When you purchased those smoke detectors you so responsibly installed in your home, did you notice a similar-looking detector for carbon monoxide? If you have any products or equipment in or near your home that burn fuel, you might want to pick up a few carbon monoxide detectors too.

Unlike smoke or natural gas, carbon monoxide is colorless and odorless, but it is just as poisonous. In the U.S., between 150 and 200 people die annually from carbon monoxide (CO) poisoning produced by malfunctioning furnaces, ranges, water heaters, space heaters, fireplaces, charcoal- or gas-fired grills and engine-powered devices such as portable generators.

Even more lose their lives when CO accumulates after people leave their cars running in garages. And every year, thousands of people wind up in emergency rooms for treatment as a result of CO poisoning.

Prevention involves following these basic safety procedures.

  1. Install all appliances following the manufacturer’s instructions as well as local building codes – generally by qualified professionals.
  2. Unless you have the proper knowledge and skill as well as the appropriate tools, do not service fuel-burning appliances yourself.
  3. If your home has a fuel-burning heating system, have it serviced and inspected annually by professionals. Be sure to include chimneys and flues.
  4. Operating a portable generator or another gas-powered tool in or near an enclosed space can trap CO, leading to potentially lethal levels of the gas. Open doors and windows do not provide enough ventilation.
  5. Never use camping stoves designed for outdoor use only in an enclosed vehicle, tent or building. Some of these products may be designed to work in enclosed spaces, but they will specify that on the packaging and provide instructions for their safe use.
  6. Never burn charcoal in any kind of enclosed space such as a building, tent, or vehicle.
  7. Never leave a car running in a garage, even if you have the door open.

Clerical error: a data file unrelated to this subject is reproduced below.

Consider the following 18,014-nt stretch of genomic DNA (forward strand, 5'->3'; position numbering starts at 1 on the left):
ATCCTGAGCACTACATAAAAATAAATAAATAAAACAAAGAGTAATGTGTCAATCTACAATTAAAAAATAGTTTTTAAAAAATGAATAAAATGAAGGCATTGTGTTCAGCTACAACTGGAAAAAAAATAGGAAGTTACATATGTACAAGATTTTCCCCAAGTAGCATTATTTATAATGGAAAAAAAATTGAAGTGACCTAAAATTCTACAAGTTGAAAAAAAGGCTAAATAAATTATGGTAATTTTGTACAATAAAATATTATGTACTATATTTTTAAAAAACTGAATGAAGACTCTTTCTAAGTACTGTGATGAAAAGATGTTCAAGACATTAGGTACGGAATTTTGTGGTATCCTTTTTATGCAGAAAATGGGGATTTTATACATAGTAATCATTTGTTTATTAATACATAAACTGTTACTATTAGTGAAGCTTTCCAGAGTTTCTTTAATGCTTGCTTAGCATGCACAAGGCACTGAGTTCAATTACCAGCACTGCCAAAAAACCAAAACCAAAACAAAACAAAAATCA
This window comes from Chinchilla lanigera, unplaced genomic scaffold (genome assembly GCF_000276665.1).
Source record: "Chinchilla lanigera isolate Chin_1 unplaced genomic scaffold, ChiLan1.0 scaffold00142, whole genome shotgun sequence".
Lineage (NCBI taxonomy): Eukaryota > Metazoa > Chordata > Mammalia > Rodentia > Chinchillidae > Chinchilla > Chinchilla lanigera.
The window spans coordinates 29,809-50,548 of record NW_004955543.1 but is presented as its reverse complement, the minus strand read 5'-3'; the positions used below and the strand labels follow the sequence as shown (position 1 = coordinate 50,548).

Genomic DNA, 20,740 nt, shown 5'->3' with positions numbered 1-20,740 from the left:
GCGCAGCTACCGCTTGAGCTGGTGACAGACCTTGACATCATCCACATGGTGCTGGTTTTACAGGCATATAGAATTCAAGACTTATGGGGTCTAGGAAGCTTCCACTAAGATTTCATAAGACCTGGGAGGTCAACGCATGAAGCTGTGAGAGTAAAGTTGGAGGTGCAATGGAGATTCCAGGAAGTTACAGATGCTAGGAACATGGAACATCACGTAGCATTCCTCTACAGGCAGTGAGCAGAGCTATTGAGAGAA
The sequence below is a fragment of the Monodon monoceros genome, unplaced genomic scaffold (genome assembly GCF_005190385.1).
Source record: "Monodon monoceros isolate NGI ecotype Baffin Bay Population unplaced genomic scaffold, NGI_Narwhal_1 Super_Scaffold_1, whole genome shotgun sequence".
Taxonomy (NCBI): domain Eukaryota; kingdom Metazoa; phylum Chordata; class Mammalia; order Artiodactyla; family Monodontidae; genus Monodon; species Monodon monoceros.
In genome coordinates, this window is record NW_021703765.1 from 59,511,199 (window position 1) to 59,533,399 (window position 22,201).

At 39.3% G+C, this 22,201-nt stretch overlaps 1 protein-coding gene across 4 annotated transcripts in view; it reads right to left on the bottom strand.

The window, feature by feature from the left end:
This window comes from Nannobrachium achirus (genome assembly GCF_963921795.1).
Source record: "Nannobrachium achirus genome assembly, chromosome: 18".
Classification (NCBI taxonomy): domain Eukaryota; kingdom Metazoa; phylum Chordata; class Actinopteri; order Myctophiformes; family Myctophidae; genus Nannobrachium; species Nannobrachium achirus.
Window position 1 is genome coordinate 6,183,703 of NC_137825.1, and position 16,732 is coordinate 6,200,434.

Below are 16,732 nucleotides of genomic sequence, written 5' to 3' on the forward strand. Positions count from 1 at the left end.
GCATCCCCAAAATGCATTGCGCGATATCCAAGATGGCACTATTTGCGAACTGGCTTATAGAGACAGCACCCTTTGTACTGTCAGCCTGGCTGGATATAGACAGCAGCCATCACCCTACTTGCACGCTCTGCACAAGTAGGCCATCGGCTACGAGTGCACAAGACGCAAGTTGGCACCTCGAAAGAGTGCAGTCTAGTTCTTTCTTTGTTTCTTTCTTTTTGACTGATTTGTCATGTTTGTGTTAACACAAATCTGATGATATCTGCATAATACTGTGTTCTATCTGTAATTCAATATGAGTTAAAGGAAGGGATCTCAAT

8. Don’t use gas appliances such as ovens or clothes dryers as space heaters for your home.
  9. If you use a natural gas or propane oven, don’t cover the bottom with aluminum foil the way you can with an electric oven. You can block the oven’s combustion flow, producing CO.
  10. Re-check all gas appliance vents, heating vents or chimney flues after any home renovations. These can easily be blocked by forgotten tarps or debris.
  11. Install carbon monoxide alarms in hallways near every sleeping area and in living areas in the neighborhood of fuel-burning appliances. The recommendation is one alarm installed in the hallway outside every bedroom. Make sure the alarms aren’t blocked by furniture or window coverings. CO alarms should not be installed in kitchens or directly above any fuel-burning appliances. Test alarms regularly and replace following the schedule recommended by the manufacturer.

Signs and Symptoms of CO Poisoning

Initially, CO exposure has symptoms that resemble the flu without any fever. These include headaches, shortness of breath, nausea, dizziness, and fatigue. Further exposure can lead to vomiting, mental confusion and loss of muscular coordination. The end result is loss of consciousness and finally, death. The exposure levels and duration can affect the severity of the symptoms.

If you find yourself experiencing any of these symptoms unexpectedly, don’t wait for the CO alarm to go off to confirm it. Leave your home immediately and call the fire department on your cell or at a neighbor’s home. If they find evidence of high levels of CO, be sure that you and any family members who were exposed see a doctor immediately, letting him or her know about the CO exposure.

The Best Way To Avoid Carbon Monoxide Poisoning